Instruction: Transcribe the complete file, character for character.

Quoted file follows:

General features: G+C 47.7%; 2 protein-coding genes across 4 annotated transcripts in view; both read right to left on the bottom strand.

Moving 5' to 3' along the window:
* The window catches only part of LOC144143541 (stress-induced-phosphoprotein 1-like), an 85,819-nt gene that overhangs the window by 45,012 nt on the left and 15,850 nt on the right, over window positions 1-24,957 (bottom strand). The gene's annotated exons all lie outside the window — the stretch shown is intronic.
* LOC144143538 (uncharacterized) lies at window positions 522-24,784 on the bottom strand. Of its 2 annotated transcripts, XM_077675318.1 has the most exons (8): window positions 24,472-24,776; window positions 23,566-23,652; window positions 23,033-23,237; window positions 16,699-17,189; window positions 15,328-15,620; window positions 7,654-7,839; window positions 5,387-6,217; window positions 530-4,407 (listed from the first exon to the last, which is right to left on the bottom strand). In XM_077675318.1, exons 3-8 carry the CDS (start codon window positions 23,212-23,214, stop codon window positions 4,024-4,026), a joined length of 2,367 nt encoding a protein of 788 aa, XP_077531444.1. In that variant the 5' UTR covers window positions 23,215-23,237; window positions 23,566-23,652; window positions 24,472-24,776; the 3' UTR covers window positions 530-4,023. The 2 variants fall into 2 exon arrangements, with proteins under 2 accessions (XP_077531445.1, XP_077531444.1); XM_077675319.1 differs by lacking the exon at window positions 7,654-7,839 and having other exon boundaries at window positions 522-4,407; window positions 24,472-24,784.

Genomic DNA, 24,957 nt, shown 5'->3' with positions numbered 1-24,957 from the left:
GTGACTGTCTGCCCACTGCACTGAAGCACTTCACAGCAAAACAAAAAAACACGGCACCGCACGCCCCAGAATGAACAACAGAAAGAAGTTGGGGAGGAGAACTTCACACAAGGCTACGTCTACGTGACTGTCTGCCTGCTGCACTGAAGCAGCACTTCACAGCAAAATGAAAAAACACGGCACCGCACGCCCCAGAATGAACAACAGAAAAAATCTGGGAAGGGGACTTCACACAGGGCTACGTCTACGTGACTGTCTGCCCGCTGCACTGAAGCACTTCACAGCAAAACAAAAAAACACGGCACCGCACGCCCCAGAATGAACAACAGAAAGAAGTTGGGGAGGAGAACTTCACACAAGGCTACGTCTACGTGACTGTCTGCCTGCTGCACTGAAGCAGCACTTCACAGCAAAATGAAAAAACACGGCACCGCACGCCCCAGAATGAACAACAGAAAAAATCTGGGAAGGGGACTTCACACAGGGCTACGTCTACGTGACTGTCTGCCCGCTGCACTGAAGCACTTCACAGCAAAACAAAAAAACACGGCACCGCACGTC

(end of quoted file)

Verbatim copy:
General features: G+C 47.7%; 2 protein-coding genes across 4 annotated transcripts in view; both read right to left on the bottom strand.

Moving 5' to 3' along the window:
* The window catches only part of LOC144143541 (stress-induced-phosphoprotein 1-like), an 85,819-nt gene that overhangs the window by 45,012 nt on the left and 15,850 nt on the right, over window positions 1-24,957 (bottom strand). The gene's annotated exons all lie outside the window — the stretch shown is intronic.
* LOC144143538 (uncharacterized) lies at window positions 522-24,784 on the bottom strand. Of its 2 annotated transcripts, XM_077675318.1 has the most exons (8): window positions 24,472-24,776; window positions 23,566-23,652; window positions 23,033-23,237; window positions 16,699-17,189; window positions 15,328-15,620; window positions 7,654-7,839; window positions 5,387-6,217; window positions 530-4,407 (listed from the first exon to the last, which is right to left on the bottom strand). In XM_077675318.1, exons 3-8 carry the CDS (start codon window positions 23,212-23,214, stop codon window positions 4,024-4,026), a joined length of 2,367 nt encoding a protein of 788 aa, XP_077531444.1. In that variant the 5' UTR covers window positions 23,215-23,237; window positions 23,566-23,652; window positions 24,472-24,776; the 3' UTR covers window positions 530-4,023. The 2 variants fall into 2 exon arrangements, with proteins under 2 accessions (XP_077531445.1, XP_077531444.1); XM_077675319.1 differs by lacking the exon at window positions 7,654-7,839 and having other exon boundaries at window positions 522-4,407; window positions 24,472-24,784.

Genomic DNA, 24,957 nt, shown 5'->3' with positions numbered 1-24,957 from the left:
GTGACTGTCTGCCCACTGCACTGAAGCACTTCACAGCAAAACAAAAAAACACGGCACCGCACGCCCCAGAATGAACAACAGAAAGAAGTTGGGGAGGAGAACTTCACACAAGGCTACGTCTACGTGACTGTCTGCCTGCTGCACTGAAGCAGCACTTCACAGCAAAATGAAAAAACACGGCACCGCACGCCCCAGAATGAACAACAGAAAAAATCTGGGAAGGGGACTTCACACAGGGCTACGTCTACGTGACTGTCTGCCCGCTGCACTGAAGCACTTCACAGCAAAACAAAAAAACACGGCACCGCACGCCCCAGAATGAACAACAGAAAGAAGTTGGGGAGGAGAACTTCACACAAGGCTACGTCTACGTGACTGTCTGCCTGCTGCACTGAAGCAGCACTTCACAGCAAAATGAAAAAACACGGCACCGCACGCCCCAGAATGAACAACAGAAAAAATCTGGGAAGGGGACTTCACACAGGGCTACGTCTACGTGACTGTCTGCCCGCTGCACTGAAGCACTTCACAGCAAAACAAAAAAACACGGCACCGCACGTC